Crafting survival equipment
Some people read in their spare time. Capt. Joe Jasper, an officer of the Princess Patricia’s Canadian Light Infantry, fashions knives and bushcraft equipment for outdoor living.
Under the moniker Pioneer Field Craft, the Sturgeon County resident fabricates knives, custom leather sheaths, lanyards, notebook covers, and pouches. The most popular seller is a jump knife issued to front-line troops, including combat engineers and paratroopers in every mission from the Second World War to the War in Afghanistan.
“The jump knife is a bit of Canadian military nostalgia everyone loves,” said Jasper.
He first took a course in 2009 learning to forge a Damascus blade. A showcase blade, they are reputed to be tough, resistant to shattering, and capable of being honed to a sharp, resilient edge.
“It was a good course, but my interest was more the practical stuff for military and bush hunters. I wanted to make a robust piece. I like to recreate the classics of bushcraft that were popular in the late 1800s and 1900s.”
Custom orders can be placed at [email protected].
Keeping cannabis moist
For retired warrant officer Ken Pedde, necessity is the mother of innovation. Under the name of his home-based Morinville business, Uncle Bonger, he sells lids and wide-mouth Mason jars to maintain proper hydration and storage of cannabis.
When the 21-year veteran left the military, he began taking medical cannabis, gradually eliminating other prescribed medications. He discovered the product became dry and harsh and needed to be “rehumidified.”
In his research of the plant, he discovered cannabis prefers a humidity level of 58 to 62 per cent. Pedde purchase Fusion 360 software and designed his first inverted lid to fit a wide-mouth Mason jar.
“But I found more people wanted to buy both the lid and the jar,” Pedde said. “The lids are plastic. They are very durable, very flexible, and have a seal ring where the lid meets the jar.”
He suggested the lids and jars are best used to prevent one-half ounce or more of cannabis from drying out.
“Once it absorbs the moisture, you get all the flavours. There is a huge difference between dry cannabis and humidified cannabis.”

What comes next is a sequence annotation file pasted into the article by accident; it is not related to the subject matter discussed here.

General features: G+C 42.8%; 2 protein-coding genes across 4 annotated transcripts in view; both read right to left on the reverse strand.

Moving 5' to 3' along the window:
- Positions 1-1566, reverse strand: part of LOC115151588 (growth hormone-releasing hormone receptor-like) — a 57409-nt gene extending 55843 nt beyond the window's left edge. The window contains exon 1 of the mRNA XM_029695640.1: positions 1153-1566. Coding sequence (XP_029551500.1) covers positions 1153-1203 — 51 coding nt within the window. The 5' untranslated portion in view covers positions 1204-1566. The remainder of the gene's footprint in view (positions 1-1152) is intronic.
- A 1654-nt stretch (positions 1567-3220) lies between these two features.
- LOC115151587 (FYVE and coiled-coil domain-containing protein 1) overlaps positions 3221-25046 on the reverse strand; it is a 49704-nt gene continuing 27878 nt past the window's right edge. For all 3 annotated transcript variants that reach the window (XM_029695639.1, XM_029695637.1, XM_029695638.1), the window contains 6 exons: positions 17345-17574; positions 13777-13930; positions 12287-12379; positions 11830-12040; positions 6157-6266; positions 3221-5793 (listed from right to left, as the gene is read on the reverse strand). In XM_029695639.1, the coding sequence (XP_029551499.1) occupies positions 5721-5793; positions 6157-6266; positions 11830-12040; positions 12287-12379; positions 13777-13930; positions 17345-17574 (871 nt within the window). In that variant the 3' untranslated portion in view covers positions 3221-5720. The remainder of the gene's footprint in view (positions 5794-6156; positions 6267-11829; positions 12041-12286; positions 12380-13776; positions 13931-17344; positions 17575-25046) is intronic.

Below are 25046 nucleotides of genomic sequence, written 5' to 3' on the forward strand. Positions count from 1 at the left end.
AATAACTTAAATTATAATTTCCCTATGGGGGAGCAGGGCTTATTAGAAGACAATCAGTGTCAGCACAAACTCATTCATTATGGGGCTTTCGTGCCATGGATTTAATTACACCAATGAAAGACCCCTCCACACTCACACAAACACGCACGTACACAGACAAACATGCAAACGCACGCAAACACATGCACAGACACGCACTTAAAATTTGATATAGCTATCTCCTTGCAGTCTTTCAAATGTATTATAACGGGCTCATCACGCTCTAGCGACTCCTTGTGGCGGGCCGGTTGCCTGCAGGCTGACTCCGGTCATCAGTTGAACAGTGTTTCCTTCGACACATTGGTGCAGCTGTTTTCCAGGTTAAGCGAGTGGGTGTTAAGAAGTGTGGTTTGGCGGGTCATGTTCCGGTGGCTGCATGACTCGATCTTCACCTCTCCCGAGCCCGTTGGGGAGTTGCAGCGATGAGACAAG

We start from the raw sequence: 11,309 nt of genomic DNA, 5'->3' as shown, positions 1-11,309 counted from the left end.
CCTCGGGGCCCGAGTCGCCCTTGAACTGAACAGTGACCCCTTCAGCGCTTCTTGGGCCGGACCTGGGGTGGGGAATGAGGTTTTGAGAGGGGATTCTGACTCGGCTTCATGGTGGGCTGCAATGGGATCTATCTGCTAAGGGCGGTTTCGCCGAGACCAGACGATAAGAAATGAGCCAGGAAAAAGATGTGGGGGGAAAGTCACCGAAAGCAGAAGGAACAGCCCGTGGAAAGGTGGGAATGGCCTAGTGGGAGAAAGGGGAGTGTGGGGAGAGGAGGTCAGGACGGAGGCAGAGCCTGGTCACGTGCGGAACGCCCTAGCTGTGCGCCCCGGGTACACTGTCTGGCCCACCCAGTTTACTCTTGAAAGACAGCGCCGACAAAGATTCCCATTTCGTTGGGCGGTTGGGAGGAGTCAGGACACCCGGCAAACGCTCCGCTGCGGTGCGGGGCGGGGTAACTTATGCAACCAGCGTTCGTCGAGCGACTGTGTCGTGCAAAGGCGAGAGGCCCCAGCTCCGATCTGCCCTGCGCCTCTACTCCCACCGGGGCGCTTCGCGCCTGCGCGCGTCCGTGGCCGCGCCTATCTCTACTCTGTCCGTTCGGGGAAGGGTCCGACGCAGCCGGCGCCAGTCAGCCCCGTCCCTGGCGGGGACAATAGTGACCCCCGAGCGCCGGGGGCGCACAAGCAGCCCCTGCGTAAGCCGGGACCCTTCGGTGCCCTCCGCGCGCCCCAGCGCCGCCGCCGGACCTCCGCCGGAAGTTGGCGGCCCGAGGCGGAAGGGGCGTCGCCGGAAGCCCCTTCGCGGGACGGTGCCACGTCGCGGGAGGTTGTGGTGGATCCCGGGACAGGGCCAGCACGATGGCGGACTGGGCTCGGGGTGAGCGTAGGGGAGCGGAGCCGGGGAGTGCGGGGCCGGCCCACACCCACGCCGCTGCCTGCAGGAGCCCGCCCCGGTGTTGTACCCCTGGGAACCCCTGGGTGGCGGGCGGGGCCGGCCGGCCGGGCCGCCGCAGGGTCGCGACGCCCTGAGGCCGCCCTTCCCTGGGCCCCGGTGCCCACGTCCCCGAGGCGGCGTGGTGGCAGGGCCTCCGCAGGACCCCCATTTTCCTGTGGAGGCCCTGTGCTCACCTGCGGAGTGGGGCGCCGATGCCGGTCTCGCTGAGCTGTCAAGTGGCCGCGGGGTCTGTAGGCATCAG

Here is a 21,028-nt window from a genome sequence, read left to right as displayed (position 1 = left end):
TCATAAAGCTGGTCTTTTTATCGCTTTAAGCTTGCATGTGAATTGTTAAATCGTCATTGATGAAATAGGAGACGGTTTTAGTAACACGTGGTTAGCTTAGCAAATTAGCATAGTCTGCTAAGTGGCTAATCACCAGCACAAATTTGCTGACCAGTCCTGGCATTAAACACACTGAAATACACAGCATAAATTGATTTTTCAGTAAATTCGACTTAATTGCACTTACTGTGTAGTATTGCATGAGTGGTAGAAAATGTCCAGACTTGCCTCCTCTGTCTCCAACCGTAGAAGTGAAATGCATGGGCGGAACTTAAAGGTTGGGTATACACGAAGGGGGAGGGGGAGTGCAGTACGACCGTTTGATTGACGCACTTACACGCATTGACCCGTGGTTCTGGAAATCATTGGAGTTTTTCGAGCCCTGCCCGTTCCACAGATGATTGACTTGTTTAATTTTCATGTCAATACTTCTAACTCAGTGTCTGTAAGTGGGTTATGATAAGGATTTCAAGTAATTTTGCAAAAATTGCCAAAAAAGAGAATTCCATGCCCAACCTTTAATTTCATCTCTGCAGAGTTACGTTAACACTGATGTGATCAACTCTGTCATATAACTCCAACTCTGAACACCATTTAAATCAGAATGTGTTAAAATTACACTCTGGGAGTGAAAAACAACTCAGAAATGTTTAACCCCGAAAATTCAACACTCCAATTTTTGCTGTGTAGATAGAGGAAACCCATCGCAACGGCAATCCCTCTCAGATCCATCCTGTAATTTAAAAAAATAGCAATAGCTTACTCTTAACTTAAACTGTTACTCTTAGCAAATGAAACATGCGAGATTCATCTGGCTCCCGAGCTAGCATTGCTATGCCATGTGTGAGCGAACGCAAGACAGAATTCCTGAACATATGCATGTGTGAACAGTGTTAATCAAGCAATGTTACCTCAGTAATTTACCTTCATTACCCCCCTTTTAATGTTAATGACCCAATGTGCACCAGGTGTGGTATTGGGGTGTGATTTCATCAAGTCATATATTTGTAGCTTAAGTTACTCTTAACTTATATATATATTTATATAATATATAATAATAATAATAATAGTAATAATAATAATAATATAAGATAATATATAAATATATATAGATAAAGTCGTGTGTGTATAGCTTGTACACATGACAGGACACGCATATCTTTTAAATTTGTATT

Product information is available at www.unclebonger.ca
Brewing a cuppa java
Perks Coffee House, one of St. Albert’s newest cafes, first opened its doors on July 19. Baristas prepare specialty coffees, iced drinks, and Frappuccinos. They also serve light sandwiches, soups, salads, and breakfast snacks.
Owner barista Shantelle Lewis opened the first cafe in Spruce Grove and it remains the chain’s headquarters. Perks Coffee House St. Albert, styled in white and grey minimalist lines, is the fourth regional location.
Perks Coffee House is located on the main floor of the Sturgeon Medical Clinic at 104, 625 St. Albert Trail.
Tune up your engine
Valvoline, a leading provider of automotive services and motor oil supplier, will open its first corporate store in Canada since the company officially acquired Great Canadian Oil Change three years ago.
The three-bay business, located on Gervais Road, is on track to open in mid-December said Paul Verscheure, real estate development manager Canada in a statement to The Gazette.
Keller Construction, the contracted builder for this project, also engineered several commercial buildings in St. Albert, including Perron Courtyard and North Pointe Community Church.
A recent Angus Reid poll found that 42 per cent of Canadians are saving less or not at all during the pandemic due to increased prices of gas, food, and housing. Derek Holt, head of Capital Markets Economics at Scotiabank, told media he expects eight rate hikes before the end of 2023. Anyone with a fixed mortgage can enjoy peace of mind. However, individuals carrying variable rate mortgages or variable rate loans may want to consider locking in.
If you know of a St. Albert and area business that has recently arrived, moved, or shut its doors, let us know by email at [email protected] with “Business Buzz” as the subject line.